As you can tell by now strengthening your knees is shifting the focus strictly from your knees to your entire lower body. Stretching your calves is easy to do and can be done at home or in the office. Start by holding on to a chair or other surface and step back with one leg. Bend your left or right leg and with your other leg step backward and plant the foot on the ground. Be sure that your knees are not going over your toes and that your bent leg is forming a 90-degree angle. You will immediately feel the stretch in your calf muscle. Hold this stretch for 30 seconds and repeat on your opposite leg. Do not push yourself if you feel any burning sensation while stretching. It should feel good, not painful. The benefits of calf stretches are that releasing tight calves will loosen up the muscle. Pain or tightness in the calf muscle can transfer to your knees.
Squats can be intimidating especially if you already suffer from knee pain or discomfort. A full squat can even be difficult for anyone, which is why you will love the partial squat. You can use a chair or imagine an invisible chair is behind you so that you can successfully complete this exercise. Squats train the leg muscles and as you might know, strong legs make for healthy and happy knees. Stand with legs hip-width apart and plant your feet firmly on the ground. Gently bend at the knees while keeping your back straight and begin to lower yourself as if you were going to sit down in a chair. Your knees should never go over your toes and they should stay in line with your legs and hips. Hold this position for 2-3 seconds and then raise your body up to a straight standing position. Do this 10-12 times for best results.
Your hamstrings are easily susceptible to tightness and like tight calf muscles, this can transfer to pain or discomfort in your knees. Stretching also increases flexibility and range of motion; both of which are necessary for happy and healthy, pain-free joints and knees. Stand with your legs straight and step one foot forward with your toes up to the air. Bend your other leg as if you were going to sit back into a chair. Your upper body will come forward at the hip and you will feel the stretch in the back of your thigh. Hold this stretch for 10 seconds while breathing deeply and be sure to watch for your bent knee so that it does not go over your toes. Always remember that when stretching it should feel good, not painful.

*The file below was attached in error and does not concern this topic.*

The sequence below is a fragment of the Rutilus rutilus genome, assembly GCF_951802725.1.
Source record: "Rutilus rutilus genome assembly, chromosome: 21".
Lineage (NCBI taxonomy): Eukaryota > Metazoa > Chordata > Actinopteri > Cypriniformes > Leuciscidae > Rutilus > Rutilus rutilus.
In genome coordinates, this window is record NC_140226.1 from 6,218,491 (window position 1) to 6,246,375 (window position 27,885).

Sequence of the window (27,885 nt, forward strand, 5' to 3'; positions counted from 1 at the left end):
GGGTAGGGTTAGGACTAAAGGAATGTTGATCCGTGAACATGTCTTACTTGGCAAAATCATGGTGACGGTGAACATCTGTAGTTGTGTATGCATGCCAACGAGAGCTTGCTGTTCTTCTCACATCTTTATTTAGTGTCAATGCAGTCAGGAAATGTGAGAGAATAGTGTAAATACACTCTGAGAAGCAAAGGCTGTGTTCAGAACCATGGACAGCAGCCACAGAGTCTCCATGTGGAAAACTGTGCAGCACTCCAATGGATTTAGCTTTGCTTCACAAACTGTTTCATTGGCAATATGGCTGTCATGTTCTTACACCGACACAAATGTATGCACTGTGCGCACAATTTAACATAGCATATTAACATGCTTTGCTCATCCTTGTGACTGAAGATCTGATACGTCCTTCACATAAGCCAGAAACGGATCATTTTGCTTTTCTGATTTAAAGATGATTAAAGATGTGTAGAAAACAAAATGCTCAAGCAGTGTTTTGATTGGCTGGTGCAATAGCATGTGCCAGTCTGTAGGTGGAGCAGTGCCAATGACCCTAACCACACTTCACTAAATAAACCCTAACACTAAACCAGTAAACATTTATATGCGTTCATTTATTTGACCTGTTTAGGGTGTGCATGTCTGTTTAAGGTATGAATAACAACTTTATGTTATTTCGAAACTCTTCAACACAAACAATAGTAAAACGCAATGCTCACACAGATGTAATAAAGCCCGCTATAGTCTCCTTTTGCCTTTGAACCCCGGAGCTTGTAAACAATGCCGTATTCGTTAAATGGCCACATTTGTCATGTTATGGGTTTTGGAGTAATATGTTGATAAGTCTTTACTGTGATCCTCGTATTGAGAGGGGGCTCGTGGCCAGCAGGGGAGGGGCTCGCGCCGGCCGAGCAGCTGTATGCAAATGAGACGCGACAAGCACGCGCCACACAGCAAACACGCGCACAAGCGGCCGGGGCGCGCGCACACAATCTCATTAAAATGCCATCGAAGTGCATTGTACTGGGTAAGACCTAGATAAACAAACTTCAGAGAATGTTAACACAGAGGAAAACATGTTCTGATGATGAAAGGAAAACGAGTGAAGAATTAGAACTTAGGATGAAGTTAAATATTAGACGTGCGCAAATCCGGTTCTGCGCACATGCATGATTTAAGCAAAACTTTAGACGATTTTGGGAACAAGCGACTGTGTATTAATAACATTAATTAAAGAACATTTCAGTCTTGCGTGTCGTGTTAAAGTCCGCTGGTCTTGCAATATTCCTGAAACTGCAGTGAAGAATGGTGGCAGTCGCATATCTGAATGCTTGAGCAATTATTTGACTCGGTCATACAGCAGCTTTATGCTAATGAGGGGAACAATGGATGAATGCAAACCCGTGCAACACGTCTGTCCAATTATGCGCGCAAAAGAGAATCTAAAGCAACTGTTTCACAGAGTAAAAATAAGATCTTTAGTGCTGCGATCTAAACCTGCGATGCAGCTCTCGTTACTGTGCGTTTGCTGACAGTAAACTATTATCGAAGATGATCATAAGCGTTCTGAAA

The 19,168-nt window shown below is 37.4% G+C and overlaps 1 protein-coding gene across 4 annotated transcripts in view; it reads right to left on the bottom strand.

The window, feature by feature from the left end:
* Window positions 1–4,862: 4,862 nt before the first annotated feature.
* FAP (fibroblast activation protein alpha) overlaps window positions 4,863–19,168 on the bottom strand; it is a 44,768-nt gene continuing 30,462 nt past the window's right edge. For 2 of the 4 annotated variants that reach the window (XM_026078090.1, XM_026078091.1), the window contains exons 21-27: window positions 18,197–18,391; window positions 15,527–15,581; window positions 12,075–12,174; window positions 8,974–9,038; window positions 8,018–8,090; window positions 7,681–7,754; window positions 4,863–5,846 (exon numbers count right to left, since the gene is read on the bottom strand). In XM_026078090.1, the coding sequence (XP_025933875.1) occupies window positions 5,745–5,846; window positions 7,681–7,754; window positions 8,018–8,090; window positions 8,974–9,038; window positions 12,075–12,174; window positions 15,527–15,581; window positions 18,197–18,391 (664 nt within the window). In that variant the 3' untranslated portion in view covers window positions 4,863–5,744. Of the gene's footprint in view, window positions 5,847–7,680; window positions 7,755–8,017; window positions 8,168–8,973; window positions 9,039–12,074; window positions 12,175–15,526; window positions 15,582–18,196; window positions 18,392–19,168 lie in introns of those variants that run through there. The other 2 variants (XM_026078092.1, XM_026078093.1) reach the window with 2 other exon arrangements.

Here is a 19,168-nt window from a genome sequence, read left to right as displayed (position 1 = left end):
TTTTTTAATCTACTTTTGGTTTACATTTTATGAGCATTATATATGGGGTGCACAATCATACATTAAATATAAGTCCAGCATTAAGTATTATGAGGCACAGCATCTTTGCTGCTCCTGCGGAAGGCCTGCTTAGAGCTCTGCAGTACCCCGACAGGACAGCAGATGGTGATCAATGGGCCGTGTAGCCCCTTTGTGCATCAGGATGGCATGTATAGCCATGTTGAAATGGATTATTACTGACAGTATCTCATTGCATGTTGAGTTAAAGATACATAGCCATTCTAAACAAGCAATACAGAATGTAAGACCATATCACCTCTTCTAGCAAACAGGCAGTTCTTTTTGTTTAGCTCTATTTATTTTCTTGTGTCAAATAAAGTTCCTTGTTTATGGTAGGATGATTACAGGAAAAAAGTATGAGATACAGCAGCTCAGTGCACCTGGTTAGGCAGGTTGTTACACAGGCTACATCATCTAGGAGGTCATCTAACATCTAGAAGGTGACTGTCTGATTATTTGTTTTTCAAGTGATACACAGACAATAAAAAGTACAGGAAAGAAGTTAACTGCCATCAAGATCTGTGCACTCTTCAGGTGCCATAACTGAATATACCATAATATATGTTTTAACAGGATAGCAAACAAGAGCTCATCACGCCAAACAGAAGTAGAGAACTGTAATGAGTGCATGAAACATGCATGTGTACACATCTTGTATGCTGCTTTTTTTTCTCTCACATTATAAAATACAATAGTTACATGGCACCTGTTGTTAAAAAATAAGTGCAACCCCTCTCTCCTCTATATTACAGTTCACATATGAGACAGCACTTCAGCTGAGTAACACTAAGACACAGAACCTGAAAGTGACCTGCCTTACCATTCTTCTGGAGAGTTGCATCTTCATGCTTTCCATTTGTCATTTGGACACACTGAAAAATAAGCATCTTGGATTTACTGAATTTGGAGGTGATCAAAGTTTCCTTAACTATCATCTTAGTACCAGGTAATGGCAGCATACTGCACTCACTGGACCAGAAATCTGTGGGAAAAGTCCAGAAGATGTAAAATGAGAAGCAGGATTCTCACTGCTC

Straight Leg LiftRelated: 9 Great Exercises For Sciatica And Lower Back Pain
Straightforward and low impact, straight leg lifts are excellent for building strength in the muscles that surround and support the knee. The best part of this exercise is that you get to lie down. Lay flat on your back with legs straight out in front of you. Next, bend one leg while the other leg remains straight and slowly lifts off the ground. Depending on your personal preference the height at which your leg will be lifted can vary. Hold the lifted leg in the air for 3-5 seconds and gently bring it down and complete 2 sets of 10 for each leg. Keep your tummy tight and avoid arching your back, as this will cause injury and pain. Your lower back should be touching the floor at all times. This is also great for toning your core, which will help improve overall balance and posture.